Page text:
We arrived back in Sami just before 5pm. A walk, swim and lovely meal finished the evening.
Fiona and Gordon were leaving at lunchtime for Argostoli airport the next day, so we had a leisurely start and brunch ashore.


Brunch in Sami

Two bags of laundry went to be washed and we felt a bit lonely back to just the two of us.
Today, Andy has fibreglassed the leaking exhaust water trap and it’s now curing on the quayside.


Fibreglassing the water trap

The forecast looks reasonable for the next few days so we will leave tomorrow and hopefully explore a couple of new anchorages before coming back to Kefalonia to pick up Trina and Joe on the 25th September.

It was a Foque up kind of day (a bit like the referendum??)


We were anchored in a bay on the south side of Kastos, just enjoying a post lunch rest on Vaila, when we saw the line of wind approaching. It looked like it might be quite a good breeze so we got set to leave and pulled the anchor up. The wind was a lovely 10 knots. Within 10 minutes it was 20 knots and gusting 25 knots, so it was a great day for flying our staysail (“Foque” in Spanish as we had the sail made in Spain 2 years ago).
We had planned to stay overnight in Kastos but as that was not to be, we thought Meganissi might be nice. Unfortunately the wind changed to northerly, still 18 knots and people were leaving the anchorages on Meganissi as we approached about 5 pm. So, change of plan again and we headed for Vliho which is well sheltered with good holding. We were glad to stop after 28 miles and the Foque had proved it’s worth again allowing us to sail comfortably in a pretty strong wind.
Prior to Kastos we had been back to Paxos, an island south of Corfu. We anchored in Lakka the first night and luckily there was not much “Lakka rumba” going on. Last year boats were moving in all directions at anchor,  doing the Lakka dance . There was a noisy Greek wedding ashore though, so we found out the bride was from Australia and heard snatches of the speeches as the PA system was very loud!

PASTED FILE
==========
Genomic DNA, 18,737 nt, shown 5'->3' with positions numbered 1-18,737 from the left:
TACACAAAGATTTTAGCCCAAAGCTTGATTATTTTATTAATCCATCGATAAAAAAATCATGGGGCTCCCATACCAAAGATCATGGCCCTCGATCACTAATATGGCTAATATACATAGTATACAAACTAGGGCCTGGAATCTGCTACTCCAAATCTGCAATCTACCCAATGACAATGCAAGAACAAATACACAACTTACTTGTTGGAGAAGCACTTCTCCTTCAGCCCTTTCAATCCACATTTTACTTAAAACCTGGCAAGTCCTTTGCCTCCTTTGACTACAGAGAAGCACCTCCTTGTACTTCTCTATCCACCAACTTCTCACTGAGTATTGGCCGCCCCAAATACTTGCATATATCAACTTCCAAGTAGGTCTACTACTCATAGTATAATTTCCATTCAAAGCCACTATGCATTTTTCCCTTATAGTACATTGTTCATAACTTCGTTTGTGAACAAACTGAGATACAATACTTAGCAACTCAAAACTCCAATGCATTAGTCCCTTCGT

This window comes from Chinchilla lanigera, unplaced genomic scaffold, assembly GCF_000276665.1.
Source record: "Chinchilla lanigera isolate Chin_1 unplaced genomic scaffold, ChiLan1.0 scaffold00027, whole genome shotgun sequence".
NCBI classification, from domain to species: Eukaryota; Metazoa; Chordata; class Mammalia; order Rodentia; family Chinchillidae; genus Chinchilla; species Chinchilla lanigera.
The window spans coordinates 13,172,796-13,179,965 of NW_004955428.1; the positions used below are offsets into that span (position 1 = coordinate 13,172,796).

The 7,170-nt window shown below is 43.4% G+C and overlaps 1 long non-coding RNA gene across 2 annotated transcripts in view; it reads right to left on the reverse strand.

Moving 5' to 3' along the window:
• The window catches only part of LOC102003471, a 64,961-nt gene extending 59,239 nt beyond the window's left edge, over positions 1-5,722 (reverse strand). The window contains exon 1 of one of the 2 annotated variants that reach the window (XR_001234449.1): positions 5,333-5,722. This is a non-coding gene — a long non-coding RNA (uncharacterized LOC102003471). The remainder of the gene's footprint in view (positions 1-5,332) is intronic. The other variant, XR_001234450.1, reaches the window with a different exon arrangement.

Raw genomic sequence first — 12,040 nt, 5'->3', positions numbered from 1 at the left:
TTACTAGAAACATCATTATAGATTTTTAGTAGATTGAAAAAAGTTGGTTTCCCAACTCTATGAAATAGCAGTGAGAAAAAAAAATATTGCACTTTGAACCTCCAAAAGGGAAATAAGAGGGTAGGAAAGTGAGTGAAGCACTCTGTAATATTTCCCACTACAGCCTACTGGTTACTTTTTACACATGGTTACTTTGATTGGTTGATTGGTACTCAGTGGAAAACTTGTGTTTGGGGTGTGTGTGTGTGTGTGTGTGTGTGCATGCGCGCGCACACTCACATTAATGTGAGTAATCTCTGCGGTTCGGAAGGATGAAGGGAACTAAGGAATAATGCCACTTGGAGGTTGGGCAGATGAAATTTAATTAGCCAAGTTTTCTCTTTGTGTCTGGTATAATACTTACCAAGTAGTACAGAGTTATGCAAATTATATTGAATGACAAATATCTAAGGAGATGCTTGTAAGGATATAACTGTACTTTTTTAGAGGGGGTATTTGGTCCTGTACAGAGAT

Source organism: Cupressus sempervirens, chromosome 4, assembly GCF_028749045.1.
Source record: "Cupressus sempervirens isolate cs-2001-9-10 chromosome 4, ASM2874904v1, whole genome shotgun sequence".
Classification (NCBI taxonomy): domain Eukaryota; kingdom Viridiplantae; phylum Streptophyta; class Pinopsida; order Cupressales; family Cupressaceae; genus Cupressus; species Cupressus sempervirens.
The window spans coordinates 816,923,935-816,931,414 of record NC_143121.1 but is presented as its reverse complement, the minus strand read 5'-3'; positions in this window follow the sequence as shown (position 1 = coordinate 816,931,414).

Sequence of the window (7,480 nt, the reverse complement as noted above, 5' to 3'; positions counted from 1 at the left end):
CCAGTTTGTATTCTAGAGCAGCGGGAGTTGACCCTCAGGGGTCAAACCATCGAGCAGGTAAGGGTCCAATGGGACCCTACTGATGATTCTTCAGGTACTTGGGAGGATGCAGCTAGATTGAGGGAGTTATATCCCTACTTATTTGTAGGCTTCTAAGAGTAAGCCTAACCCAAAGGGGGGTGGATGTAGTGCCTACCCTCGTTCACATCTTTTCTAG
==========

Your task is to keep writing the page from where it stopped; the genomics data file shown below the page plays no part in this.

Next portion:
We sailed into Gaios town but it’s very narrow and gets incredibly busy so we were happy not to stop.


Gaios in Paxos on a quiet day


Gaios, Paxos

We  spent a lovely night in Mongonissi bay at the south end of Paxos, tied stern to the shore. It was the first time we had done this with just the 2 of us. Andy swam the line ashore and it all worked really well.
We also arranged our winter storage for Vaila after Anne left. We are going to get hauled out at Cleopatra marina near Preveza in October. There is an airport only a 5 minute taxi ride away so it’s actually more convenient than Messalonghi and despite having to fly via Gatwick, it also works out cheaper.


Not such a nice day at Cleopatra marina



Fishing quay, Aktion, Preveza


Ali Pasha’s fort, Aktion. Andy Pasha climbing the wall!!

While at Preveza, we also visited the ruins of ancient Nikopolis, a city built by Octavius after the defeat of Anthony and Cleopatra in 31BC at the Battle of Actium near Preveza (hence the marina name). The ruins are extensive and almost devoid of visitors, so a lovely change from Delphi and Olympia.


Odeum, Nikopolis.  Partially restored and used for music performances.


Behind the Odeum at Nikopolis


Mosaic at Nikopolis

Now we are back in Messalonghi marina, where Vaila will stay for July and August. We had a massive thunderstorm yesterday which cleared the air a bit as it had been really muggy. I fly home on Tuesday in time for Kirsty’s hen do on the 2nd July and Andy comes home on the 6th July. We are very excited about seeing family and friends and about Kirsty and Chris’s wedding.
We are not so excited about the political turmoil that has been inflicted at home. We are embarrassed and ashamed and have taken down our red ensign in disgust! Now we are just flying the saltire. Luckily we are not at sea as we have to fly the ensign by law there. Everyone here in Greece is completely puzzled by the decision and it’s the talking point of all the nationalities here.
Let’s hope that by the time  we come back in September some sort of reality check will have set in.


The Ithaka Circuit (25th May to 6th June 2016)

We circumnavigated Ithaka in a week when my friend Anne was on board. Just a bit quicker than Odysseus, who took 10 years to return to his home island. Like Odysseus, we took in lots of other islands on the way, but we did not have a speedy start as it was very windy when Anne arrived. 


View from Sami, Kefalonia

We spent the first day of Anne’s week in Ay Efemia in Kefalonia, wandering through the town, visiting the lovely beaches and watching the shenanigans of the flotilla boats coming in. The harbour master said it was blowing 30 knots in the Ithaka sound, so we were glad to be safely tied up and despite the wind, the sun was shining.


Ay Efemia